Congress continues to grapple with a stalled and overdue farm bill, as the midterm elections draw closer.
One of the top sticking points is a proposal for heavier restrictions on food stamp recipients.
The Senate has already passed a version without those changes, saying the extra requirements are not politically workable.
But the House version includes $20 billion in cuts to SNAP benefits over the next decade.
The Congressional Budget Office estimates the cuts would mean 1.2 million low-income Americans would lose their benefits.
The House bill would also put stricter work requirements on about 7 million adults who would have to work at least 25 hours per week or spend the equivalent in job training to qualify.
In a recent address to the Future Farmers of America in Indianapolis, President Trump said Congress would wait until next year to vote on the farm bill, in hopes that Republicans would have more muscle after the election.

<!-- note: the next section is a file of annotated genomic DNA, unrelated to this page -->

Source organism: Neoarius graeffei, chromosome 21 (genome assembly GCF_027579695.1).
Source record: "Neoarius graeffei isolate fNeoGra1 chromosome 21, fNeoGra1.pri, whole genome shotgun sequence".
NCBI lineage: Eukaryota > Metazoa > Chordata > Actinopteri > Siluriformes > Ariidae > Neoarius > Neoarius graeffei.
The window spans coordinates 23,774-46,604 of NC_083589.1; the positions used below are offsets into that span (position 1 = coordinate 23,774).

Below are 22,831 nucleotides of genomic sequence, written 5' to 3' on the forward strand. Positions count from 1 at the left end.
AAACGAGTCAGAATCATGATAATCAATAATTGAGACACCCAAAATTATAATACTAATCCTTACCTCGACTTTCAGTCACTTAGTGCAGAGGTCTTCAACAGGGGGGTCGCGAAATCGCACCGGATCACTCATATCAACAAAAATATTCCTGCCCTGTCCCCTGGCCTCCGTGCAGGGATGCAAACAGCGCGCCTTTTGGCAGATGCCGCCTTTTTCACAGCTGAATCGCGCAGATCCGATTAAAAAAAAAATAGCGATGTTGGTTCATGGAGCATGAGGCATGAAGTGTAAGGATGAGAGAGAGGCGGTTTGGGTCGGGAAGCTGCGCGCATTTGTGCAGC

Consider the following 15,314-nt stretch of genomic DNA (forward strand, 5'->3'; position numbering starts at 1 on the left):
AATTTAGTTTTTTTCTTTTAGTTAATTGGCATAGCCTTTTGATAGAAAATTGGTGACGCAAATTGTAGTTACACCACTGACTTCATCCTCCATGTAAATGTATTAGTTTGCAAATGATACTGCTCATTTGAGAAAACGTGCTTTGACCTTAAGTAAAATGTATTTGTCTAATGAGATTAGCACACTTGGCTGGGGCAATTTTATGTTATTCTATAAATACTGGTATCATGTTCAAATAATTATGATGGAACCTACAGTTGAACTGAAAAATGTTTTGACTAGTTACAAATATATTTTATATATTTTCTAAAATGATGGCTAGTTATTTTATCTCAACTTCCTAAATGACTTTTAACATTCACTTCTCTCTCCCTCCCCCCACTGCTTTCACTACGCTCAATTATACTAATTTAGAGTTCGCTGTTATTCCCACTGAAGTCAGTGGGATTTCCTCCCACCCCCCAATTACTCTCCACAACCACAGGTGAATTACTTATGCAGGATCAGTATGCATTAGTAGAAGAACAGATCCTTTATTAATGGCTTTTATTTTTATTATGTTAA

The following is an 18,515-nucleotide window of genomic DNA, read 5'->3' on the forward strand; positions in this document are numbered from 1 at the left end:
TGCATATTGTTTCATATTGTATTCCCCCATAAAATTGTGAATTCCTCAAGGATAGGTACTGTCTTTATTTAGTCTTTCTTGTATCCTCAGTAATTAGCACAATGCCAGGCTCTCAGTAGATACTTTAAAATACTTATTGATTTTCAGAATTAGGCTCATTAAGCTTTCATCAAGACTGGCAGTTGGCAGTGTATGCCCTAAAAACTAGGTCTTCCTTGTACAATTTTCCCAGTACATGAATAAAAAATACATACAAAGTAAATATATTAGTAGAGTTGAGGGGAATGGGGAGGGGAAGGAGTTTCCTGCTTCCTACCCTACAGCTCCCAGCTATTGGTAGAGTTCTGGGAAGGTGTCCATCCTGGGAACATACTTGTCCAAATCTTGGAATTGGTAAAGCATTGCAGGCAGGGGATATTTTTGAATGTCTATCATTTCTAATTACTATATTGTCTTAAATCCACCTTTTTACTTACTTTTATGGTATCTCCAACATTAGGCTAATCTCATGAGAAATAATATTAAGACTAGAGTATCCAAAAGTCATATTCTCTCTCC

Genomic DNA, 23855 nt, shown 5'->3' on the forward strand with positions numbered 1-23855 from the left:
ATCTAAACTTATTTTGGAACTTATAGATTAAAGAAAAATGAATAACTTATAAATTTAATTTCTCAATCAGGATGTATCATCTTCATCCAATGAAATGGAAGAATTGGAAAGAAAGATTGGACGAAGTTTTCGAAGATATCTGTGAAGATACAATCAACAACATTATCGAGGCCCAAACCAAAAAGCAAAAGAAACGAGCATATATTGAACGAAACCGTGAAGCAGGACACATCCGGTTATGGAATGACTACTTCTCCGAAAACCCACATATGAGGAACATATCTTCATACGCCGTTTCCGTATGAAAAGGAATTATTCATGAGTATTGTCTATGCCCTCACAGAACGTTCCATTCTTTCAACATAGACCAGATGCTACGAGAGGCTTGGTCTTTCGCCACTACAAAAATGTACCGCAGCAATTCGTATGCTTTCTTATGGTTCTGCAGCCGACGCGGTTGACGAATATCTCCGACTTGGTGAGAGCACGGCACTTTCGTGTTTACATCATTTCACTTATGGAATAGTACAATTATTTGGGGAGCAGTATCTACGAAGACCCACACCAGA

Leaders from the two chambers have to hammer out a version before passing it to the president.
Negotiators have indicated the farm bill would be a top priority in the next session after the election on November 13.
The midterm results could not only tip votes in farm bill negotiations, it could also shuffle the makeup of the House Agriculture committee, which has four seats opening up in 2019.
Agriculture groups are urging Congress to pass a bill by the end of the year, saying in a letter this week that farmers need clear rules in place so they can secure credit they need to plant crops and buy fuel and equipment for the next growing season.
The farm bill that passed in 2014 expired on September 30, though many provisions with expiration dates will remain in effect for the next few months.
Also on the chopping block are programs that pay farmers to improve environmental practices to boost soil and water health.
The Conservation Stewardship Program started in 2002, and covered about 72 million acres at the end of 2017. Both versions of the farm bill include significant cuts, though the House version would roll back much more of the program’s funding and rolls the remainder over into other programs.
The Senate farm bill has provisions that would help local farmers markets and supply chains, known as the Local Agriculture Market Program, or LAMP. The program would replace several local and rural ag development programs that expired in September.
But the House version does not include replacements for those programs.